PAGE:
Oklahoma City Council members on Tuesday urged representatives from Greyhound to consider eventual use of the future MAPS 3 intermodal transit hub as the council considers an item to allow the bus company to use a new terminal east of downtown.
The council voted unanimously Tuesday to temporarily delay a decision on approving a permit for the new terminal, which would be on the southwest corner of E Reno and Martin Luther King avenues.
Greyhound's lease on its current terminal at Sheridan and Walker avenues is up in a year and a half, but the MAPS 3 transit hub won't be ready by then.
Councilman Skip Kelly was the first to ask for the delay, wanting more time to look at how to best balance the need for uninterrupted and economically successful long-haul bus service and integration with civic planning.
A Greyhound representative told the city they intend to sign a 10-year lease to operate the new terminal, in part to ensure the bus company and the property owner get a return on investments to improve the property and add infrastructure for bus service.
Kelly, Councilman Ed Shadid and Councilwoman Meg Salyer were the leading voices in urging Greyhound to consider the mutual benefits of an eventual move to the transit hub when making their investments and signing a lease for the new terminal.
City officials hope the Santa Fe Train Depot on E.K. Gaylord Boulevard will be the eventual site of the MAPS 3 transit hub. Negotiations to buy the property from its current owner are ongoing but have not been successful so far.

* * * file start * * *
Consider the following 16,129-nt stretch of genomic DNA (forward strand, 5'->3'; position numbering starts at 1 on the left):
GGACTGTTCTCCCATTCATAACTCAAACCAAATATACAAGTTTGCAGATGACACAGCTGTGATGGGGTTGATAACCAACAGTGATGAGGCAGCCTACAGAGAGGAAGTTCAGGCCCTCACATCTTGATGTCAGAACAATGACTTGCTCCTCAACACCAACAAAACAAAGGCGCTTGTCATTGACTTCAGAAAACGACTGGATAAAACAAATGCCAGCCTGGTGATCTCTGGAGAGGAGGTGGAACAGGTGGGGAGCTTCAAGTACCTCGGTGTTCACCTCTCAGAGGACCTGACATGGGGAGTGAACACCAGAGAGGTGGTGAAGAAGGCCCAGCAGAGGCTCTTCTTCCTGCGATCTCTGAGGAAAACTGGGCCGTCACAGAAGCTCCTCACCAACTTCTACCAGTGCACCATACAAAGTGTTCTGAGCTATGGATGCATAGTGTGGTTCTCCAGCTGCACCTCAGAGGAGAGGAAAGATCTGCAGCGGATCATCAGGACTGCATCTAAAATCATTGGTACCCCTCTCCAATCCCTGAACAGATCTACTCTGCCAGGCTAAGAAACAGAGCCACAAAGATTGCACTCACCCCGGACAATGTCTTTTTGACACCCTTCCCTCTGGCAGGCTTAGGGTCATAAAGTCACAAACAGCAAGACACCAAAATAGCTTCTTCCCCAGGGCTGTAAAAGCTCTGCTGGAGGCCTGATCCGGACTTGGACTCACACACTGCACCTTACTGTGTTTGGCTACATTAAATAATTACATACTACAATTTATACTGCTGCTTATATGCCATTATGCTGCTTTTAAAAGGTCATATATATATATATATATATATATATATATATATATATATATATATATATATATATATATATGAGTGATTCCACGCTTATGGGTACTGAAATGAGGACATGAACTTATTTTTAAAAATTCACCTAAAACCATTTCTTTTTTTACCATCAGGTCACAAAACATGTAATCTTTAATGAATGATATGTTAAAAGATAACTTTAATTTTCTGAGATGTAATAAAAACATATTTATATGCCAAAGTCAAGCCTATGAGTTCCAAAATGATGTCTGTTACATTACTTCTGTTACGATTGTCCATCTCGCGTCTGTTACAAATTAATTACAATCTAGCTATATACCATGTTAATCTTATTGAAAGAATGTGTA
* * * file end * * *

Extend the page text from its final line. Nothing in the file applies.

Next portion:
“At some point, the Santa Fe station needs to enter the discussion (for Greyhound),” Shadid said. “That, to me, seems like the ultimate destination.”
Salyer expressed hope the transit hub would eventually prove to be a viable option for Greyhound even with the move to the Reno and Martin Luther King terminal, but she said she didn't expect them to know now whether it will work for sure.
“The way time flies these days, 10 years to have established a full intermodal transit hub is not unreasonable to consider,” Salyer said. “We have a ton of work to do before we get to realize that long-term goal. We have a short-term problem that we need to resolve.”
Access for METRO Transit buses and the national and regional bus lines has long been part of plans for the hub, which also is intended to include access for the MAPS 3 streetcar, Amtrak, pedestrians and cyclists and room for possible expansion to accommodate high-speed or light rail.
Shadid also asked City Manager Jim Couch to include possible expansion of METRO Transit bus routes to the proposed new Greyhound terminal in a study on the city's bus service to be organized over the next few months.
METRO Transit buses don't serve the intersection of Reno and Martin Luther King with current routes, but Shadid and others said it should be a priority to change that.